'We swear by the gun, we'll let him go': Relatives of slain policemen in Shopian recall militants' false assurances

Kapran/Batgund, Shopian: On Friday morning, the loud cries of three mothers pierced the cool air of the twin villages of Kapran and Batgund in the Shopian district of south Kashmir. The three mothers were united in their tragedy after their policemen sons were killed by militants.

The militants abducted the policemen from their homes early on Friday and promised to their family members that they will be safely returned to them. But that did not happen. Instead, their bullet-riddled bodies were found in an orchard in a nearby village.

Hundreds of mourners, both Hindus and Muslims — this belt in south Kashmir has a considerable Rajput population — participated in the last rites of two Muslim cops. Both men and women cried as the two men were taken away for burial.

According to villagers, the abductions were carried out between 6.45 and 7.00 am on Friday morning.

Fata Dobi, mother of Nisar Ahmad Dobi (middle) during the wreath-laying ceremony of her son in Shopian. Image: Sameer Yasir

Fata Dobi, mother of Nisar Ahmad Dobi (middle) during the wreath-laying ceremony of her son in Shopian. Image: Sameer Yasir

The militants first appeared at the house of Nisar Ahmad Dobi, a constable in the Jammu and Kashmir Police who was posted in Srinagar and had spent four years in the Reasi district of Jammu. He was in the bathroom when his wife, Rukhsana, informed him that two men were looking for him. The militants told him to accompany them.

“I begged them to leave him alone. He was going to announce his resignation on Friday prayers,” Fata Dobi, 75, the mother of Nissar Ahmad, said, as hundreds of people prepared for the funeral prayers of the slain policemen at a nearby school.

“When I insisted that the militants should leave him, they said, ‘we swear by the gun, we will let him go,'” an inconsolable Fata Dobi said. “They locked the main gate of the house and stopped us from following them,” she added.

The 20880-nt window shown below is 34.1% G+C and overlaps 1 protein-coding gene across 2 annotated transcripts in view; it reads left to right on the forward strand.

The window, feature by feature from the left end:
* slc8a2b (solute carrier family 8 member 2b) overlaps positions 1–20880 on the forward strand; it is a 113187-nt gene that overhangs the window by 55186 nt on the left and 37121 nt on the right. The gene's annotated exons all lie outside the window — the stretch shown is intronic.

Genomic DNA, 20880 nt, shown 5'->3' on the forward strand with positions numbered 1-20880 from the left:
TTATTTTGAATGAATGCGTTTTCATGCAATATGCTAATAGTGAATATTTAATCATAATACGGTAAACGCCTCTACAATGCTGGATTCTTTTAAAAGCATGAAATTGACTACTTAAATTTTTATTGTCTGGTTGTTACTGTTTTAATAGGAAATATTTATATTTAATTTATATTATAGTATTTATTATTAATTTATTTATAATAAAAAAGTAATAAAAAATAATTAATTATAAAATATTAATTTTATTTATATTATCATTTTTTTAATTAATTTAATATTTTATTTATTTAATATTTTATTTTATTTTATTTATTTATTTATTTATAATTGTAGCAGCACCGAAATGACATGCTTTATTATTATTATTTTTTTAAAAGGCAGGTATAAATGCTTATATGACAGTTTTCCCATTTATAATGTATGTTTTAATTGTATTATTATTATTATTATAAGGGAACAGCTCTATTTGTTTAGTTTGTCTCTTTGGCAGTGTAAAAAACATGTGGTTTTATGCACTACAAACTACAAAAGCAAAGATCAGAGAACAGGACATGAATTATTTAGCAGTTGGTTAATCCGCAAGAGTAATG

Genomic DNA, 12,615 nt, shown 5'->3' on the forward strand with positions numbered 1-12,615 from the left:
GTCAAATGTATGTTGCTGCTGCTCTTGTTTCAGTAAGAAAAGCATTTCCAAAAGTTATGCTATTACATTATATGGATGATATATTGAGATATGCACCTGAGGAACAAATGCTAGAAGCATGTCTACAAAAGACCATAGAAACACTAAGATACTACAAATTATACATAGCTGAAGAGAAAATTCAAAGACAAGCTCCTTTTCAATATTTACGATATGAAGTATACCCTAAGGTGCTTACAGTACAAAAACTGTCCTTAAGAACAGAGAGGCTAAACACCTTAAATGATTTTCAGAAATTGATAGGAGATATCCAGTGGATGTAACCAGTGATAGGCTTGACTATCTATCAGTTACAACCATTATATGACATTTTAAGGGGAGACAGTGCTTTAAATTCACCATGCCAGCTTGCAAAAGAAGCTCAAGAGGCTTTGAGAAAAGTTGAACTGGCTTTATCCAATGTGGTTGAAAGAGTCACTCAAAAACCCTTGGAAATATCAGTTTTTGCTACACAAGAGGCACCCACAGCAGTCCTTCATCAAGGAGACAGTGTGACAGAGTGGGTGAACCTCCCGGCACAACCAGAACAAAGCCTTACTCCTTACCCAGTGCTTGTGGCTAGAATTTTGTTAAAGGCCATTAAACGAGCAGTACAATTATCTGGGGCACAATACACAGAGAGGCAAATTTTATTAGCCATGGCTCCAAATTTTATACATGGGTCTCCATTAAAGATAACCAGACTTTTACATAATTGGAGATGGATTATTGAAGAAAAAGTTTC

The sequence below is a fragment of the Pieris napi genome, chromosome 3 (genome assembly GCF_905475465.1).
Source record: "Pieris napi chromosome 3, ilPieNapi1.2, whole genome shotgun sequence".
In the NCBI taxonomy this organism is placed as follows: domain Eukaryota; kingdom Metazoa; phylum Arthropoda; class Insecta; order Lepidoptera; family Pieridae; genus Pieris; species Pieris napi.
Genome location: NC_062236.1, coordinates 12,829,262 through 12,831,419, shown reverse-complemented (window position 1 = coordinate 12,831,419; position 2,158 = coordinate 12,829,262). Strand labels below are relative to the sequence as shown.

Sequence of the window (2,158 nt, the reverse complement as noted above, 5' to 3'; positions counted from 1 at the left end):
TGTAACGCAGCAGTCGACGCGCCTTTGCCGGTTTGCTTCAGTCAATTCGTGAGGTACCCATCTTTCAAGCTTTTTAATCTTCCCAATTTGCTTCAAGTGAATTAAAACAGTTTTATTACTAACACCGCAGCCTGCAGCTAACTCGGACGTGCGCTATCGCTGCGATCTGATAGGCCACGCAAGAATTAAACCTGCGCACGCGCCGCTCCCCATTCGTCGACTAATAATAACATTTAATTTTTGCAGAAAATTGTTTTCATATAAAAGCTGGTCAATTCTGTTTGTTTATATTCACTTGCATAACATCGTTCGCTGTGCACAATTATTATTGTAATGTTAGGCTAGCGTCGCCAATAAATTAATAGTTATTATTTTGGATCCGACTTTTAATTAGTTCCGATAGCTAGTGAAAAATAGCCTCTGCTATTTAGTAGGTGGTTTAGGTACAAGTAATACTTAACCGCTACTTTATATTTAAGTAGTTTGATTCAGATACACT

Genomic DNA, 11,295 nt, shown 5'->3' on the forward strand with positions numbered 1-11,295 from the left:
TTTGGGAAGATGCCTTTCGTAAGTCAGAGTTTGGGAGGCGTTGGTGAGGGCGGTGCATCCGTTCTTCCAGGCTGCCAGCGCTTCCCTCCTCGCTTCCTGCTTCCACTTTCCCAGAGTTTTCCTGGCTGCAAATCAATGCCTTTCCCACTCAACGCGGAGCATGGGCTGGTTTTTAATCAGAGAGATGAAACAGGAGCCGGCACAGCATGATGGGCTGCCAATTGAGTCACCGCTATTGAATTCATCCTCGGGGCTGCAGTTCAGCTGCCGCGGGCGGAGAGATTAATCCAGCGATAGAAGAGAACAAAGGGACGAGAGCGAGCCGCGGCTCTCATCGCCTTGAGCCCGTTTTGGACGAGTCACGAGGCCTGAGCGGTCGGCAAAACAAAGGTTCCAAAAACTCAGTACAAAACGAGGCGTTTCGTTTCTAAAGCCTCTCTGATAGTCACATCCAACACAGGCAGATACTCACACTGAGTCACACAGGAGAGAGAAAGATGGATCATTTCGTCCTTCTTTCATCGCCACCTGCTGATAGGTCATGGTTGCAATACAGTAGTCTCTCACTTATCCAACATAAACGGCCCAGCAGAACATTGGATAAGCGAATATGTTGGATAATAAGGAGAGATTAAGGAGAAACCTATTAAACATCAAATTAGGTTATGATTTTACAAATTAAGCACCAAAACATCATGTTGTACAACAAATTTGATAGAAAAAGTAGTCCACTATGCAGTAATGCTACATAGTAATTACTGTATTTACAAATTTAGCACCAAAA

Pushpa Devi, mother of Kulwant Singh. Image: Sameer Yasir

Pushpa Devi, the mother of Kulwant Singh. Image: Sameer Yasir

Pushpa Devi, the mother of Kulwant Singh, a Kashmiri police constable, was in her kitchen when militants entered the house and awakened her son, who was still sleeping.

“Are you in the police? Show us your identity card,” Pushpa Devi recalled militants telling her son. The militants had cordoned the house, as they had done with the houses of the other two policemen.

“When I looked behind the house, I found gunmen standing there. He showed them his identity card and told them he would announce his resignation from the police department at 4 p.m, and was happy running a small cosmetics shop. But they dragged him out of the house. When I went out, they shooed me away and told me that he will be back. Instead, his dead body came,” Pushpa, 72, said as the body of her son lay beside her.

Singh is survived by his wife and two children. His father and wife had gone to Jammu to meet their relatives, and his funeral will take place on Saturday, after they return.

Saida Begum, the mother of Firdous Ahmad Kuchay. Image: Sameer Yasir

Saida Begum, the mother of Firdous Ahmad Kuchay. Image: Sameer Yasir

Firdous Ahmad Kuchay, the third policeman who was killed, was posted at a railway station near the village. Initially, militants took his younger brother away. Subsequently, Firdous told them that it was he who worked in the  police and not his younger brother, the family members said.

Saida Begum, Firdous' mother, said, “When he came home yesterday, I asked him to leave the police job. I told him that we will beg for a living if need be, but we don’t want you to get killed. What was his crime? If they would have broken or fired at his legs, he would at least have been alive to take care of his innocent children. Who will look after them now?,” she said.

A few days earlier, unknown persons used the public address systems at several mosques to ask local policemen to quit their jobs.

Earlier, militants had abducted eight relatives of policemen, and three cops, but let them off later on the same day. The militants warned the policemen to leave their jobs, they "would have no alternative but to kill them" the next time.

As the news of the killings of policemen spread in the area, at least six personnel of the Jammu and Kashmir police from south Kashmir resigned from the service, and made an announcement to that effect on social media.


Updated Date: Sep 21, 2018 22:15 PM

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